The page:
Special Lecture Program

An event of the
Tata Institute of Fundamental Research (Mumbai, India)
and the
Clay Mathematical Institute (Cambridge, USA)

David Gross
Institute for Theoretical Physics,
University of California, Santa Barbara, U.S.A.

Towards a Theory of Everything

I shall review the current state of String Theory, an ambitious attempt to construct a unified theory of matter and gravity. I shall discuss the reasons why we have been led to this theory, the marvelous structures that it has revealed and speculate on its future prospects.

About the speaker: Professor David Gross is one of the chief architects of the fundamental theory of the strong force. This theory provides the basis for understanding the properties of strongly interacting particles and all of nuclear physics. He is also one of the discoverers of the "heterotic string theory", which has the potential to incorporate all observed elementary particles and their interactions in a unified framework. He is the Director of the Institute for Theoretical Physics at Santa Barbara, and a recipient of the Oscar Klein Medal and the Dirac Medal.
Edward Witten
California Institute of Technology,
Pasadena, USA
Institute for Advanced Study,
Princeton, USA

Quest For Unification

The problem of quark confinement is the question of explaining why we never see an isolated quark, given that protons and neutrons are made of quarks. In recent years, this problem has been linked in unexpected ways with the quantum mechanics of black holes.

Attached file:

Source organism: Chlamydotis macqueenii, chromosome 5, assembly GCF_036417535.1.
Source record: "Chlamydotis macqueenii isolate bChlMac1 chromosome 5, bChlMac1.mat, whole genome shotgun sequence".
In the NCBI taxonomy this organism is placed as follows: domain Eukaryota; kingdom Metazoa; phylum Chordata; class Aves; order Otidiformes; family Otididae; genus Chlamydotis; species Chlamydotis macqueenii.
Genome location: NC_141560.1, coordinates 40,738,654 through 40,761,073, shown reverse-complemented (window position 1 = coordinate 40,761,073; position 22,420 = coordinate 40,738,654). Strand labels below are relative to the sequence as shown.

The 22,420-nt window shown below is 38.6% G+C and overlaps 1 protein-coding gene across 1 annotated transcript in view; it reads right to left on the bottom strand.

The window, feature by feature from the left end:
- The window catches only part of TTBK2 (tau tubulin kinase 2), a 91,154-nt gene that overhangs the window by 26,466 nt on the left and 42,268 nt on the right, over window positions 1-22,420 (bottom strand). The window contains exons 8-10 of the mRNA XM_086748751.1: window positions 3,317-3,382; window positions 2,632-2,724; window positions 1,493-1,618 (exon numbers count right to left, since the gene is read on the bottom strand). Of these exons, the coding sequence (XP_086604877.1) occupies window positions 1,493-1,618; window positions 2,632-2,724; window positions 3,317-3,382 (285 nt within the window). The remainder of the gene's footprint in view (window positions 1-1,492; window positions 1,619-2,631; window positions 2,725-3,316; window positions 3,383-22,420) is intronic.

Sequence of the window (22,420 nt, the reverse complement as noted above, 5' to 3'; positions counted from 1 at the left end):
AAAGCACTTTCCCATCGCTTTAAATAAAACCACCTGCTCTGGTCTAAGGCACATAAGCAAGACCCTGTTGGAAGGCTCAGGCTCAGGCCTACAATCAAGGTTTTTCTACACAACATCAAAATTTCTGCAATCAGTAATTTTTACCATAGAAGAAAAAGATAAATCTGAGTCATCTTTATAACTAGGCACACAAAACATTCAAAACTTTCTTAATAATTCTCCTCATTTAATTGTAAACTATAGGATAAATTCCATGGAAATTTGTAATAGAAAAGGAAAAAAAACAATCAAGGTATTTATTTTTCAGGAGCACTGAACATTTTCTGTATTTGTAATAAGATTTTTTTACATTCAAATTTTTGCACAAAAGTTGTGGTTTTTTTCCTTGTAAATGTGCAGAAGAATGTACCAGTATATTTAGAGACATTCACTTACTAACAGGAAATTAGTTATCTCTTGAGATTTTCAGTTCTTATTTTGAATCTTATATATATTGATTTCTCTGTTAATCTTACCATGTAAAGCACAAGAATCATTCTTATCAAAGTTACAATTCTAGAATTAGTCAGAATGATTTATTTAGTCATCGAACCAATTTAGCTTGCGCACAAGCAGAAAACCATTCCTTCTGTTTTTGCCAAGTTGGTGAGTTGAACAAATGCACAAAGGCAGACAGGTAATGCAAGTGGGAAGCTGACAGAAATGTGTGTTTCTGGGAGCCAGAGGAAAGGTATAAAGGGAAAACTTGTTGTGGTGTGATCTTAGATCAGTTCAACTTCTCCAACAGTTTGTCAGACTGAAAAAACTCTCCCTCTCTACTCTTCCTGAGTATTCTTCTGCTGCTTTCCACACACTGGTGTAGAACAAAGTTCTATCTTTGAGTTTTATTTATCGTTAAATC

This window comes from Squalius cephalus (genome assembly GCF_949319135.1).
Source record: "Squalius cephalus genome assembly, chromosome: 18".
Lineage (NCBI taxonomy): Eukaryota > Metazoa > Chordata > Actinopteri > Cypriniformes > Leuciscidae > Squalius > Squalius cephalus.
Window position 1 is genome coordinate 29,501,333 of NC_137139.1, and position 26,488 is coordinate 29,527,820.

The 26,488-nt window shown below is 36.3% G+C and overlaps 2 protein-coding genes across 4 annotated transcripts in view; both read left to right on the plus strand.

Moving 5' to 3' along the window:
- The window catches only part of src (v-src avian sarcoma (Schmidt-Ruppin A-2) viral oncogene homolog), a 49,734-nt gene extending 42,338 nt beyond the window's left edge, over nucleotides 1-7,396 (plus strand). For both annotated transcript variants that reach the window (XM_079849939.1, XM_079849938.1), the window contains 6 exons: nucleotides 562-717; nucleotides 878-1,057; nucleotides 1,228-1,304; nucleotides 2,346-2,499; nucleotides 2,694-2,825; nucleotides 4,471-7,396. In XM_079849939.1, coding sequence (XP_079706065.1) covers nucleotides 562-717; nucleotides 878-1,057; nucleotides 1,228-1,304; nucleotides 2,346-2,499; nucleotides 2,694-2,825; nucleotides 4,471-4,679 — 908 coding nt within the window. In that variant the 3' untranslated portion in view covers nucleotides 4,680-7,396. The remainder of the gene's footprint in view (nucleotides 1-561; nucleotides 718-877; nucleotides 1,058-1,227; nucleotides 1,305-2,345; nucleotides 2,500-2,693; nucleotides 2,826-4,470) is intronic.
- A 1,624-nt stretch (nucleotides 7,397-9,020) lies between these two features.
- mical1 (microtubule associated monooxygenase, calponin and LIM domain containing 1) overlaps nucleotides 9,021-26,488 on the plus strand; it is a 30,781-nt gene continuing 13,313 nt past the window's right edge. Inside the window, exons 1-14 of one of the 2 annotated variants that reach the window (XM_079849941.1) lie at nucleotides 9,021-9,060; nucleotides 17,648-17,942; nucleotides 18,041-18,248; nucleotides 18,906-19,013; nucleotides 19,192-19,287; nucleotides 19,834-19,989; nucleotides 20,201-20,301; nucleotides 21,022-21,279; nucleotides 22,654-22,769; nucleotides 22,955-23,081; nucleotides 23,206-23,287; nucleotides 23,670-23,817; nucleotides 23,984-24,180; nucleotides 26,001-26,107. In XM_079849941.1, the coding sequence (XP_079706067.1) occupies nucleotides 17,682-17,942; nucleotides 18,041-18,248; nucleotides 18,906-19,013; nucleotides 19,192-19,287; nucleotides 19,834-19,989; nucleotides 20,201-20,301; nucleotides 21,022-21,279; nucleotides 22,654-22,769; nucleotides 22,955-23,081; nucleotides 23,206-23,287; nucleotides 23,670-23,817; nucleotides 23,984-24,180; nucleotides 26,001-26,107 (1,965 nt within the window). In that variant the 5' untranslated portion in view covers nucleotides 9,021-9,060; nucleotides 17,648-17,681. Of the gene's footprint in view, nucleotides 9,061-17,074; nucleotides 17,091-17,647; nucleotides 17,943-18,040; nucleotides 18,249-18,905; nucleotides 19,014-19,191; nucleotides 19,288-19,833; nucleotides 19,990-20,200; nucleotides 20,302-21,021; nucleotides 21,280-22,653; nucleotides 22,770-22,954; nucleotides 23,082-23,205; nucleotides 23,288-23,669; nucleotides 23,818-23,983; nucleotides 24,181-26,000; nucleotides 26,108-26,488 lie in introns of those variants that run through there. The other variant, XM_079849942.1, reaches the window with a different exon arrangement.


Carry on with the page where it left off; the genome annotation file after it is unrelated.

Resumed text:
About the speaker: Professor Edward Witten is the torch-bearer of string theory. He has made pioneering contributions to almost all the dominant themes in the subject over the past two decades, including supersymmetry, string compactifications and duality. In his quest to discover the principles of string theory, he developed deep and beautiful connections between quantum field theory, string theory and pure mathematics. He is a recipient of the Fields Medal for mathematics and the Dirac Medal.
Stephen Hawking
Department of Applied Mathematics and Theoretical Physics,
Cambridge University, UK

The Universe in a Nutshell(lecture unavailable)

Hamlet said, "I could be bounded in a nutshell and count myself King of infinite space". But is the universe actually infinite? In this lecture Professor Hawking explains the developments in cosmology that have contributed to the way we view the universe today. From Hubble to Einstein and Penrose to Feynman, Professor Hawking describes these scientists' ideas and makes some predictions of his own about the fate of the universe and how near we are to understanding it.

About the speaker: Professor Stephen Hawking is one of the pre-eminent physicists working on quantum gravity and cosmology. His work bears upon fundamental questions about the structure of spacetime and the origin and the fate of our universe. His discovery of quantum radiation from black holes established a profound connection between the geometry of spacetime, quantum mechanics, and thermodynamics. He is currently Lucasian Professor of Mathematics, a chair that was previously held by Newton and Dirac.